I can't give you all the details here - because I covered 3 pages of notes during this ideas packed dialog - more than I have ever taken in any previous SSD company interview. Hearing about what has been happening in SanDisk and what they've been learning from their customers - and how they've been adapting those ideas to their SSD plans - I started getting that sense of easy familiarity I used to get when talking to some of the leading enterprise SSD companies.

It was a weird feeling. I had to keep reminding myself - this is SanDisk I'm talking to. And they don't have much to write home about in the way of enterprise SSDs. - But despite those handicaps they've been talking to - and learning from - all these enterprise users who wouldn't give them the time of day if it wasn't for this software.

So it looks like the Trojan Horse in SanDisk's enterprise SSD infiltration plan is built from 2 main planks.
  • The FlashSoft product provided the foundations of a very capable enterprise SSD software platform.

    And instead of frittering this acquisition away - as a tactical giveaway to merely sell a few branded SSDs faster (as some other SSD companies have done) SanDisk is using the FlashSoft product as a pivotal valued product in its own right. It's being sold - not given away. It has been getting continuing investment into its development and is playing a strategic part in seeding the enterprise grain into one of the world's leading flash memory technology companies.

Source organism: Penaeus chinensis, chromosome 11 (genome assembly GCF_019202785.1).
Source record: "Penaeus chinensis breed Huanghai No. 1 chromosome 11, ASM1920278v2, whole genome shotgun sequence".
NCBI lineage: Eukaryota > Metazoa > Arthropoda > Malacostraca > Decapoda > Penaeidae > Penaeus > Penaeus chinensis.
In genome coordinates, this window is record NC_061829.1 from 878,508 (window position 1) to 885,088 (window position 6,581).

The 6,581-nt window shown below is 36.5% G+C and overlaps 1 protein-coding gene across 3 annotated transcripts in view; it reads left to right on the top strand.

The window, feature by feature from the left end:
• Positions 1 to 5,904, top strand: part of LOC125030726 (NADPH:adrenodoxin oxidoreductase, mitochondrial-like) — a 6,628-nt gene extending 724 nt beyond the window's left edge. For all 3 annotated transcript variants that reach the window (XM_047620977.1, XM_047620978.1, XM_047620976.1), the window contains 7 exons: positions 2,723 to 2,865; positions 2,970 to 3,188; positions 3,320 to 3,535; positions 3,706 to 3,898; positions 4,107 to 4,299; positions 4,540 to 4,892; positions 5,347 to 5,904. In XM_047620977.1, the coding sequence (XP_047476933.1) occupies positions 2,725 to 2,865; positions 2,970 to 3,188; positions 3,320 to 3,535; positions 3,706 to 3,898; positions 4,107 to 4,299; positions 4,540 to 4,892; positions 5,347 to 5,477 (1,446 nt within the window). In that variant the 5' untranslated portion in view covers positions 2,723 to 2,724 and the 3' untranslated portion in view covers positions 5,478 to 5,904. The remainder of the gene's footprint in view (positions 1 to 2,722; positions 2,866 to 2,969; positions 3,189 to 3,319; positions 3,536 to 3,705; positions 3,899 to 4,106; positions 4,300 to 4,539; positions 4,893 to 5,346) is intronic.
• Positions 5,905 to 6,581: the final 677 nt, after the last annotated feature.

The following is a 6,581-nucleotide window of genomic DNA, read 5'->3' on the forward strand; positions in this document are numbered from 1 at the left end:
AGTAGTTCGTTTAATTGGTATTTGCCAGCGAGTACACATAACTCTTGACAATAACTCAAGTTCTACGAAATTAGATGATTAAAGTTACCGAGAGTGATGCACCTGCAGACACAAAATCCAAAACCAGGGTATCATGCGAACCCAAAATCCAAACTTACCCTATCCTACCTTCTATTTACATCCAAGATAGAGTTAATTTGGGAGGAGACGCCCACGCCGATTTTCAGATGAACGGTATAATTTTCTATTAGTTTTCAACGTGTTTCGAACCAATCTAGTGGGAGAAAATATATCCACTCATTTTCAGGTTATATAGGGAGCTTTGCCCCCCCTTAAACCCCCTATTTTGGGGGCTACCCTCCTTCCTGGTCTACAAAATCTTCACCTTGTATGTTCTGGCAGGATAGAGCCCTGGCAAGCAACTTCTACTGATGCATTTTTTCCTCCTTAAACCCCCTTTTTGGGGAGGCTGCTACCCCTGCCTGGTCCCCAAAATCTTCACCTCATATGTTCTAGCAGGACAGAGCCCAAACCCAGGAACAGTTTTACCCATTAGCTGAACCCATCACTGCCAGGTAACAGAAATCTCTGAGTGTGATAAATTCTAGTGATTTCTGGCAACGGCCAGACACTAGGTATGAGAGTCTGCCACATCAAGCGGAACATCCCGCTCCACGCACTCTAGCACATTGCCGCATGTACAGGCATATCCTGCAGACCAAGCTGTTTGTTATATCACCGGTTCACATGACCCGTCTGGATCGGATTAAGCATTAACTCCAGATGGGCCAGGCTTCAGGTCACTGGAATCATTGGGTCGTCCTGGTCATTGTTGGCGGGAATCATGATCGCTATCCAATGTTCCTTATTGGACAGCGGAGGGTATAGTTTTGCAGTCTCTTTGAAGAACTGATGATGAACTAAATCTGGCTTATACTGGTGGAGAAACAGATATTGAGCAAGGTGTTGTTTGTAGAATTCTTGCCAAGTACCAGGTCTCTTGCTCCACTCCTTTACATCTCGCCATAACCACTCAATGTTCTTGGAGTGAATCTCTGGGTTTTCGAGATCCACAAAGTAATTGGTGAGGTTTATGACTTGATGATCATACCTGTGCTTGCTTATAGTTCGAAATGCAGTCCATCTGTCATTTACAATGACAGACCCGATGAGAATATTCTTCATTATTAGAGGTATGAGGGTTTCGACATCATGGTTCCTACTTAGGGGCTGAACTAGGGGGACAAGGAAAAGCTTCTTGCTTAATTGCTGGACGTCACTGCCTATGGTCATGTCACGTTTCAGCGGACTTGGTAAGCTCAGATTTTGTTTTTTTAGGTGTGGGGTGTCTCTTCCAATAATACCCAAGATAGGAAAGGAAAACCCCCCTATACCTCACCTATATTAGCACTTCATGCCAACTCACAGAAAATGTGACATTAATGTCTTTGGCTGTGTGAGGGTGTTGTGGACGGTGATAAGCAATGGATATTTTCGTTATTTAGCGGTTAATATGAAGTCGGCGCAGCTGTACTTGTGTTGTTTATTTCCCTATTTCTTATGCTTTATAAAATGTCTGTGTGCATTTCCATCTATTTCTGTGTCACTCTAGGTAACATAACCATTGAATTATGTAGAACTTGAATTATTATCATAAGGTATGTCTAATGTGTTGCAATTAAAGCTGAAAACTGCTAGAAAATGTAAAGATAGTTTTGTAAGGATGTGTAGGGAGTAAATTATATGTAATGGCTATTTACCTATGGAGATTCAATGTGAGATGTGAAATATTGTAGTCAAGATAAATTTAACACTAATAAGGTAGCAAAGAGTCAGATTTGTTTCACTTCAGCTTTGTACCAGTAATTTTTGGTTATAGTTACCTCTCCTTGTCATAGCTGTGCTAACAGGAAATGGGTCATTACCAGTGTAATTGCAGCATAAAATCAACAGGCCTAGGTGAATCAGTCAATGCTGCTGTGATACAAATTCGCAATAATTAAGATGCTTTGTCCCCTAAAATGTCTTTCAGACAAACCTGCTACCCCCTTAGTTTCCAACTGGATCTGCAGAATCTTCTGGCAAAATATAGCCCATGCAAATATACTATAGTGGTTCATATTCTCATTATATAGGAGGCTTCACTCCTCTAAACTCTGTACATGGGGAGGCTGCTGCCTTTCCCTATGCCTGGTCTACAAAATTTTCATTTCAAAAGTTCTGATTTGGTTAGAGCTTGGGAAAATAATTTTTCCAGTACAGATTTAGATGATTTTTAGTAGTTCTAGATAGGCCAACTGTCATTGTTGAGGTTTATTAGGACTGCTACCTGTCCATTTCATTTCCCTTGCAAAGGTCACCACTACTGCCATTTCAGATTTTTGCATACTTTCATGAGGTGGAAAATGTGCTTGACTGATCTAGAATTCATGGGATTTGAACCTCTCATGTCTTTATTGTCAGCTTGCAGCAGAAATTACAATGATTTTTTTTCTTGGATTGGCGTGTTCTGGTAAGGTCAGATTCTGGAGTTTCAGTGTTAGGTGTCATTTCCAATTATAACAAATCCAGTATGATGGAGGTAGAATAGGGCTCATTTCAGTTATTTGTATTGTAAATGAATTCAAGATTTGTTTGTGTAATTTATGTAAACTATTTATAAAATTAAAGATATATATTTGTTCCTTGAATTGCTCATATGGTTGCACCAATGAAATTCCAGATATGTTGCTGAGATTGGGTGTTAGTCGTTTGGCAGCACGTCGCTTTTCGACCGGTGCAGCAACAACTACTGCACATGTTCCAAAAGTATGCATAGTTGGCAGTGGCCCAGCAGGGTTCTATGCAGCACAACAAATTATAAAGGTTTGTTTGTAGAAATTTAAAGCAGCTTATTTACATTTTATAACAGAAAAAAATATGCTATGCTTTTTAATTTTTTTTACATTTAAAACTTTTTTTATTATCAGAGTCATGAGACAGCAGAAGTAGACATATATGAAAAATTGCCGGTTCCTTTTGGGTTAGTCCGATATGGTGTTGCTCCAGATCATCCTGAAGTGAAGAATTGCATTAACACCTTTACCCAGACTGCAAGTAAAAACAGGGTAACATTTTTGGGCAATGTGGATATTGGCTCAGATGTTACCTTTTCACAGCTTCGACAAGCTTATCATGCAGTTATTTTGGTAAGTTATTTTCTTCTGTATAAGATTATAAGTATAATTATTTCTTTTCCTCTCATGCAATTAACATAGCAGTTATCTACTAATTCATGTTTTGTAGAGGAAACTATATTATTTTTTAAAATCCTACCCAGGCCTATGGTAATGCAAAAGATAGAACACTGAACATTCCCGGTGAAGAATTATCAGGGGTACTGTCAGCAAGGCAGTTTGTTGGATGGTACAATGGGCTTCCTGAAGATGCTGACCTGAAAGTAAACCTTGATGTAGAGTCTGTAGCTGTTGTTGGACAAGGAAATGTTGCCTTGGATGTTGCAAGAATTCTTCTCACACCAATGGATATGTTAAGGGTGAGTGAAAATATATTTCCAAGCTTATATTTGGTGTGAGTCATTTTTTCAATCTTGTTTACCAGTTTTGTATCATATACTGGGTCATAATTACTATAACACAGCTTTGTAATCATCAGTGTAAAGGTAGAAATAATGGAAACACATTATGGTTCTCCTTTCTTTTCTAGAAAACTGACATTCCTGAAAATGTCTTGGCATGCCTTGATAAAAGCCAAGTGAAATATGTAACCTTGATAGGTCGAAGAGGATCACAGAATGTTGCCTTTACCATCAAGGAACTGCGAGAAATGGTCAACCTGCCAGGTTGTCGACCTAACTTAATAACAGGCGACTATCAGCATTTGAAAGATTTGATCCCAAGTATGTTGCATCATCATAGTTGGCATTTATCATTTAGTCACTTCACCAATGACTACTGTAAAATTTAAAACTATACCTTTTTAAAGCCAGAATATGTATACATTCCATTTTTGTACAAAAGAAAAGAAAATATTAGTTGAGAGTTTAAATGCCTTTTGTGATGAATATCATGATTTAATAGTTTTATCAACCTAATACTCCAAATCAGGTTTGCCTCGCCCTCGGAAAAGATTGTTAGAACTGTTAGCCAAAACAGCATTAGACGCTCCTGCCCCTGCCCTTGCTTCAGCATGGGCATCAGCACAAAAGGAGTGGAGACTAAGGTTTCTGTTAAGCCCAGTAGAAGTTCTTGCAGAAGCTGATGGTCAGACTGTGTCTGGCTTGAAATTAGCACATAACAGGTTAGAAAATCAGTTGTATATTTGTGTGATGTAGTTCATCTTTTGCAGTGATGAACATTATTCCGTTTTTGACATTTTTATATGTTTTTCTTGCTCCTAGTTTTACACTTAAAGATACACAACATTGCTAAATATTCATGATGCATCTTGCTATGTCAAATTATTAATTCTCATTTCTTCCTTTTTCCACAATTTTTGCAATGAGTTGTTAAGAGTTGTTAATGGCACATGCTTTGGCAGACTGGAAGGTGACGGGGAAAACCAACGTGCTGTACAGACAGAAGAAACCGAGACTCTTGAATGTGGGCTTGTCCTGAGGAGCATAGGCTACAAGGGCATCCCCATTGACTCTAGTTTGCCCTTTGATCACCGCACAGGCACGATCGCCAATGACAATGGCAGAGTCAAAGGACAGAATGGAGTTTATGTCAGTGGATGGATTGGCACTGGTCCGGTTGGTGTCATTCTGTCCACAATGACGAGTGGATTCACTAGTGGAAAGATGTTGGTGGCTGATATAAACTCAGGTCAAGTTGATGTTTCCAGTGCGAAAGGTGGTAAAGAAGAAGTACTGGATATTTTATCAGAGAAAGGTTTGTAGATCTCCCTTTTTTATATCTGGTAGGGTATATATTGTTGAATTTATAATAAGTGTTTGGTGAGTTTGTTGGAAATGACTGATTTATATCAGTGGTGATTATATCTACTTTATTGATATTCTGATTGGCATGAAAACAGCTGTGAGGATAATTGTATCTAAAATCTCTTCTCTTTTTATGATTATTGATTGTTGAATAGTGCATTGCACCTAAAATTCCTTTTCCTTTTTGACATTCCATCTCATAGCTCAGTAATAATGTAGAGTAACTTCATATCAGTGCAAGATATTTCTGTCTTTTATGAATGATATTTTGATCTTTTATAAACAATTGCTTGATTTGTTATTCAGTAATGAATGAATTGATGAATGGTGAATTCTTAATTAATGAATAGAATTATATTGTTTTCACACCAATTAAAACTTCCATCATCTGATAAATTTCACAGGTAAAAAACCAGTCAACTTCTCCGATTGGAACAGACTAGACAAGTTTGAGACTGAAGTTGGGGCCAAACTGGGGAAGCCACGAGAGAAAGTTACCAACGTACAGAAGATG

• FlashSoft supports leading 3rd party enterprise SSDs including products which are - or could be - competitors to SanDisk's own SSDs. (The business case for this was discussed in an earlier article.)

    I asked if SanDisk has a list of these products online. I was told - not yet - but it's coming soon.
The result is - many enterprise SSD users - who wouldn't dream of approaching SanDisk to use its raw SSDs in their enterprise projects - seem more than willing to use their enterprise SSD software and share their ideas about enterprise SSD problems and related experiences.